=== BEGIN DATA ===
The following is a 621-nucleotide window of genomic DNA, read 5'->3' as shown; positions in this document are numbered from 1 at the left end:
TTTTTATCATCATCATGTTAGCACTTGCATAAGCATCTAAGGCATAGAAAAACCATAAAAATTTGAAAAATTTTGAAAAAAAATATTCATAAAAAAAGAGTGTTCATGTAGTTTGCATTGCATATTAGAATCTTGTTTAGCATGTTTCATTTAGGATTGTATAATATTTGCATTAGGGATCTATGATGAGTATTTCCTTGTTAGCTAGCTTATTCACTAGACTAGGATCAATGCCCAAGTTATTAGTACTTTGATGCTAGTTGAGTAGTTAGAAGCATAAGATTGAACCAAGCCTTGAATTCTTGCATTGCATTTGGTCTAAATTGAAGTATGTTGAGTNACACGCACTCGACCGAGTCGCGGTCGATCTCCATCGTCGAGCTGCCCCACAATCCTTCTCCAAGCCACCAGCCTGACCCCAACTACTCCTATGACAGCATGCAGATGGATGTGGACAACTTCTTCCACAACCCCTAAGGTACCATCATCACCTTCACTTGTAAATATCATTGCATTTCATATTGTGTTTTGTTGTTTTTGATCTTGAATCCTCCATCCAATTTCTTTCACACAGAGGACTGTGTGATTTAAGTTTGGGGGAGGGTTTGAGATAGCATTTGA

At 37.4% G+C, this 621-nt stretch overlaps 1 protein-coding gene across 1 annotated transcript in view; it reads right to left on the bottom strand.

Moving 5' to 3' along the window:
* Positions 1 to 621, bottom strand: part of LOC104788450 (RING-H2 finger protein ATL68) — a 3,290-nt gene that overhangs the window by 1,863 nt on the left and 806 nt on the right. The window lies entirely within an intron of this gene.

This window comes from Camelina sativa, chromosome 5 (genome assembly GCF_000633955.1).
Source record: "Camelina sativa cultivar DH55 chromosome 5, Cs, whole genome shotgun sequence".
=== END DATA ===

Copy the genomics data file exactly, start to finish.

The following is a 621-nucleotide window of genomic DNA, read 5'->3' as shown; positions in this document are numbered from 1 at the left end:
TTTTTATCATCATCATGTTAGCACTTGCATAAGCATCTAAGGCATAGAAAAACCATAAAAATTTGAAAAATTTTGAAAAAAAATATTCATAAAAAAAGAGTGTTCATGTAGTTTGCATTGCATATTAGAATCTTGTTTAGCATGTTTCATTTAGGATTGTATAATATTTGCATTAGGGATCTATGATGAGTATTTCCTTGTTAGCTAGCTTATTCACTAGACTAGGATCAATGCCCAAGTTATTAGTACTTTGATGCTAGTTGAGTAGTTAGAAGCATAAGATTGAACCAAGCCTTGAATTCTTGCATTGCATTTGGTCTAAATTGAAGTATGTTGAGTNACACGCACTCGACCGAGTCGCGGTCGATCTCCATCGTCGAGCTGCCCCACAATCCTTCTCCAAGCCACCAGCCTGACCCCAACTACTCCTATGACAGCATGCAGATGGATGTGGACAACTTCTTCCACAACCCCTAAGGTACCATCATCACCTTCACTTGTAAATATCATTGCATTTCATATTGTGTTTTGTTGTTTTTGATCTTGAATCCTCCATCCAATTTCTTTCACACAGAGGACTGTGTGATTTAAGTTTGGGGGAGGGTTTGAGATAGCATTTGA

At 37.4% G+C, this 621-nt stretch overlaps 1 protein-coding gene across 1 annotated transcript in view; it reads right to left on the bottom strand.

Moving 5' to 3' along the window:
* Positions 1 to 621, bottom strand: part of LOC104788450 (RING-H2 finger protein ATL68) — a 3,290-nt gene that overhangs the window by 1,863 nt on the left and 806 nt on the right. The window lies entirely within an intron of this gene.

This window comes from Camelina sativa, chromosome 5 (genome assembly GCF_000633955.1).
Source record: "Camelina sativa cultivar DH55 chromosome 5, Cs, whole genome shotgun sequence".